For the district of south dakota western division united states of america

Download 115.36 Kb.
Date conversion14.06.2018
Size115.36 Kb.
1   2   3   4

For the reasons stated above, the United States respectfully requests that the Court enter judgment in its favor, and grant the relief requested in its Complaint.
Respectfully submitted,

Acting Assistant Attorney General

Civil Rights Division


RENEE M. WOHLENHAUS, Acting Deputy Chief

Disability Rights Section

Civil Rights Division







Disability Rights Section

Civil Rights Division

U.S. Department of Justice

Post Office Box 66738

Washington, D.C. 20035-6738

(202) 514-0196

Assistant U.S. Attorney

226 Federal Building

515 Ninth Street

Rapid City, South Dakota 57701

Dated: August 28, 1997

1 The United States entered into a consent decree with the owners, architect, and builder of the Wall Days Inn, and those defendants are no longer parties to this action. The Court approved the consent decree on June 5, 1997.

2 A court may grant summary judgment when "the pleadings, depositions, answers to interrogatories, and admissions on file, together with the affidavits, if any, show that there is no genuine issue as to any material fact and that the moving party is entitled to judgment as a matter of law." Fed. R. Civ. P. 56(c). Celotex Corp. v. Catrett, 477 U.S. 317 (1986); Anderson v. Liberty Lobby, Inc., 477 U.S. 242 (1986); Matsushita Elec. Indus. Co., Ltd. v. Zenith Radio Corp., 475 U.S. 574 (1986). See also Madel v. FCI Marketing, Inc., 116 F.3d 1247, 1251 (8th Cir. 1997) (“Summary judgment is proper only if the evidence taken in the light most favorable to the nonmoving party fails to create a genuine issue of material fact and one party is entitled to judgment as a matter of law.”); Reliance Ins. Co. v. Shenandoah South, Inc., 81 F.3d 789, 791 (8th Cir. 1996)(same).

3 Citations to "U.S. Facts" refer to the United States' Statement of Material Facts filed with this memorandum. All references to Exhibits (in the form “Ex. __”) are references to exhibits provided with the United States’ Statement of Material Facts.

4 There is no dispute that the hotel qualifies as new construction under title III of the ADA, or that it is subject to the requirements of section 303. The Wall Days Inn is a place of lodging with five or more rooms; the last application for a building permit for the facility occurred after January 26, 1993, and the facility was first occupied after January 26, 1993. U.S. Facts ¶¶ 7-9. See 28 C.F.R. § 36.401.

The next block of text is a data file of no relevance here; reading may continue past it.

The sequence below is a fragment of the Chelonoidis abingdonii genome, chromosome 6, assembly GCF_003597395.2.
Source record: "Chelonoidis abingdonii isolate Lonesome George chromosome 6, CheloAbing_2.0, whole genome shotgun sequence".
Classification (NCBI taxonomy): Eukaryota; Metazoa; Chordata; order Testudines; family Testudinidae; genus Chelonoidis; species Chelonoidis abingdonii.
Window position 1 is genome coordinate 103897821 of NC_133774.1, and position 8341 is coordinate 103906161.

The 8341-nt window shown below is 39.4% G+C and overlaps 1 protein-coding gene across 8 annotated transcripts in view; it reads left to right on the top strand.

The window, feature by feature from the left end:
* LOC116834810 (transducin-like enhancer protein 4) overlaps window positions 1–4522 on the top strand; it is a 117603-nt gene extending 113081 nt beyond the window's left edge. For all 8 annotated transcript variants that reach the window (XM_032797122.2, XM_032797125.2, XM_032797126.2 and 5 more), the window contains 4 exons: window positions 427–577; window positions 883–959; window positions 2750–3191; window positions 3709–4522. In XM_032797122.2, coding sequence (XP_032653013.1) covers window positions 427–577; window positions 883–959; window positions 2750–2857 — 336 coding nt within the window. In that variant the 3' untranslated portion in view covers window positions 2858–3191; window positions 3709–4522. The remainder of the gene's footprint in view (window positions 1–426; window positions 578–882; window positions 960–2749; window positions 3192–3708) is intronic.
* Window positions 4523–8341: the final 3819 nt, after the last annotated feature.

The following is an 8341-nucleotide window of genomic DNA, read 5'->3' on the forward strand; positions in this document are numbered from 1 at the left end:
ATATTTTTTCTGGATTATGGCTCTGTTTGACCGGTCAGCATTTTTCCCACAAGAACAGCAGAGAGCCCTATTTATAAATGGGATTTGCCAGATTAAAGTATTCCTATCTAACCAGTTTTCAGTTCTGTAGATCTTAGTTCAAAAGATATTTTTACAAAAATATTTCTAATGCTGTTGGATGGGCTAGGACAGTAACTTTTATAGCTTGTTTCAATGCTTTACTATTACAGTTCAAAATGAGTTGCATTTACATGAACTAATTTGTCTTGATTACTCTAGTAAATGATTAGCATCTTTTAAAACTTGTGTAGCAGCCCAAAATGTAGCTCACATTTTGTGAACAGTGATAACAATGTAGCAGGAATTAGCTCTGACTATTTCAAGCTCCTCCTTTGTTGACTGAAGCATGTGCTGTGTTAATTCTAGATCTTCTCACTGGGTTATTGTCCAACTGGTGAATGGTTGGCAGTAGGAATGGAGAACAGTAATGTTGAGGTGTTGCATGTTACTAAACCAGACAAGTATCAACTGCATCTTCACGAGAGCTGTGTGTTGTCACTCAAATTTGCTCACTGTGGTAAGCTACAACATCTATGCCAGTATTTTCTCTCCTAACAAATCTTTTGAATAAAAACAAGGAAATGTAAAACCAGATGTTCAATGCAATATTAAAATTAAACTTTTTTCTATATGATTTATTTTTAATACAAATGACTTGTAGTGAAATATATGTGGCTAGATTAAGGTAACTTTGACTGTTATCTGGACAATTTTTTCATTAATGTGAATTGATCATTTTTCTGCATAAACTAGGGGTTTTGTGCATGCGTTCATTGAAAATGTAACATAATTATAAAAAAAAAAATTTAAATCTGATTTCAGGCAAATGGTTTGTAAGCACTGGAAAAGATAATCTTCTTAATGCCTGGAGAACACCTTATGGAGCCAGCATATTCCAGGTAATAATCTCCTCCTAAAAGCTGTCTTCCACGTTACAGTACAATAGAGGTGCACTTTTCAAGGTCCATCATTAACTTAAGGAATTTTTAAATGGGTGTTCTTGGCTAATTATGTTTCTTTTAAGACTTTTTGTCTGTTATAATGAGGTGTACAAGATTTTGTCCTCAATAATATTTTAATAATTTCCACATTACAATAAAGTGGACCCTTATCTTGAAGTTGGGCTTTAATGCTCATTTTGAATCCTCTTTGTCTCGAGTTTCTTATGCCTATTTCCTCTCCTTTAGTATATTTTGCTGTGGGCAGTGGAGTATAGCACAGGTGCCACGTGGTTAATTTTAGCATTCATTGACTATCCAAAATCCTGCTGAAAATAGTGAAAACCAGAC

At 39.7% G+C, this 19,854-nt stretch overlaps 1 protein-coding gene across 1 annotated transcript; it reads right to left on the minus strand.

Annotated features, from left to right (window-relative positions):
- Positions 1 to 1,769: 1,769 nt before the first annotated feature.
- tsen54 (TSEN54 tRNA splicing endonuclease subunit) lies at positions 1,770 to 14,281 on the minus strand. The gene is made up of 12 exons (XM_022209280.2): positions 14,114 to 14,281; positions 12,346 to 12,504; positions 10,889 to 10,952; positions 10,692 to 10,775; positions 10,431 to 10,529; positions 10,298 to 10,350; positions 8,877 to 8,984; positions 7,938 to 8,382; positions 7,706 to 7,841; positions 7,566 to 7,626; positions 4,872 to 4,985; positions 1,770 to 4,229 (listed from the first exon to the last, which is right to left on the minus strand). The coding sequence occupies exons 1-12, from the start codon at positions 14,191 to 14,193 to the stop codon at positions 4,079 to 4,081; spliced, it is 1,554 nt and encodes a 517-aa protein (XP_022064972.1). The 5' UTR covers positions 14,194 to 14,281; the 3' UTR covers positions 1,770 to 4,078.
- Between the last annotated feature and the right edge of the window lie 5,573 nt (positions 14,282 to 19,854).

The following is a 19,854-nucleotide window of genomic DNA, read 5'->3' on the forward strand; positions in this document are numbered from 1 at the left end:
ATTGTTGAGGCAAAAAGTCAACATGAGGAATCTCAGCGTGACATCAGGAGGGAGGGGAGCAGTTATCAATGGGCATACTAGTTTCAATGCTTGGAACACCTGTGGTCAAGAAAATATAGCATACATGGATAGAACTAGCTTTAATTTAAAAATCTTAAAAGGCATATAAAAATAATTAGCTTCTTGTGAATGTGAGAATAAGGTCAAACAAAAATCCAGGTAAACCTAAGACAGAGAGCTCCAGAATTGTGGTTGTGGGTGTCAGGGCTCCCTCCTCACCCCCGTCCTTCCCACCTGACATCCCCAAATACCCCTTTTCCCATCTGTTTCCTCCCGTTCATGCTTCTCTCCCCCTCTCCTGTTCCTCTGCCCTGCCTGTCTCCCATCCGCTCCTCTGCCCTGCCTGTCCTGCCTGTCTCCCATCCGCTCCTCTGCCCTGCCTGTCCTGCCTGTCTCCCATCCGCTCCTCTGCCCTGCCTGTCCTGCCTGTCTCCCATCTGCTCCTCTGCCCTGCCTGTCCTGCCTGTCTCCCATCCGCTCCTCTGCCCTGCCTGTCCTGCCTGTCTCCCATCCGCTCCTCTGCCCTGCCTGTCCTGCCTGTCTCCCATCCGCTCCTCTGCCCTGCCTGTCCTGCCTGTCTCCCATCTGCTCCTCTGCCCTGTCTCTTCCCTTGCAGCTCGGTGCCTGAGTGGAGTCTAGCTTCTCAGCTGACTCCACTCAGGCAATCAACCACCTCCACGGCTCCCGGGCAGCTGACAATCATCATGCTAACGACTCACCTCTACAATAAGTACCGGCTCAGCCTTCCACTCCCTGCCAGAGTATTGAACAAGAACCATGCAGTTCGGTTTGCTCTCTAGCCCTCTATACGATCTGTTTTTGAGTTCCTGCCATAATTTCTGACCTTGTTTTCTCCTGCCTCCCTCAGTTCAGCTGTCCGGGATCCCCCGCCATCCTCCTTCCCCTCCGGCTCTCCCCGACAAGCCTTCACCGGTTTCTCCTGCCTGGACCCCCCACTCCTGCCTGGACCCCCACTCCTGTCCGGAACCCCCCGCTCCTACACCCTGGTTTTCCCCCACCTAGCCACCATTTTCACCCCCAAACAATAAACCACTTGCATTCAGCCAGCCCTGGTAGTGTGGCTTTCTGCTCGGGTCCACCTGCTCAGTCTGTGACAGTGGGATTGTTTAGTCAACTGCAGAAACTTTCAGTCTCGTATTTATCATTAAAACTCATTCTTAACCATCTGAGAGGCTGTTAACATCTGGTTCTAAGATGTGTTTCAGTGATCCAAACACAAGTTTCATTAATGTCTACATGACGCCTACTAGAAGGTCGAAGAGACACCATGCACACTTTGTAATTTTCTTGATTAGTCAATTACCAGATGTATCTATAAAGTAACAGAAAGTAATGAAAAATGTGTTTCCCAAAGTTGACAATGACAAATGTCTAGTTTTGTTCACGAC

5 The ADA’s Standards for Accessible Design require that, “in order to provide persons with disabilities a range of options equivalent to those available to other persons served by the facility, [a hotel’s accessible] sleeping rooms and suites . . . shall be dispersed among the various classes of sleeping accommodations available” at the hotel. Standards § 9.1.4. The Days Inn Planning and Design Standards Manual (PDSM) calls for all accessible rooms to have only one bed. PDSM, Ex. 4, § 10.04.B, at 107-08.

6 With certain exceptions, two-story facilities are exempted from this requirement. Standards § 4.1.3(5). Thus, the Wall Days Inn is required to have an elevator because it has three stories. See U.S. Facts ¶ 77.a.

7 The registration desk at the Wall Days Inn is 43 1/4 inches high. U.S. Facts ¶ 78.f. A drawing of the registration desk in the PDSM shows the desk with a height of 46 inches. PDSM, Ex. 4, Appendix B, Section A, at 147. The Standards require that at least a portion of the registration desk be no more than 36 inches high. Standards § 7.2(2).

8 The PDSM calls for the doors to standard guest room bathrooms to be 28 inches wide (2 feet, 4 inches). PDSM, Ex. 4, § 5.02.E.1 at 39. The Standards require that doors into and within all guest rooms provide a clear opening width of at least 32 inches. Standards § 9.4. It is physically impossible, of course, for a 28 inch door to provide a 32 inch opening. See Deposition of Harold Dean Kiewel (Kiewel Dep.), Ex. 20, at 81-83.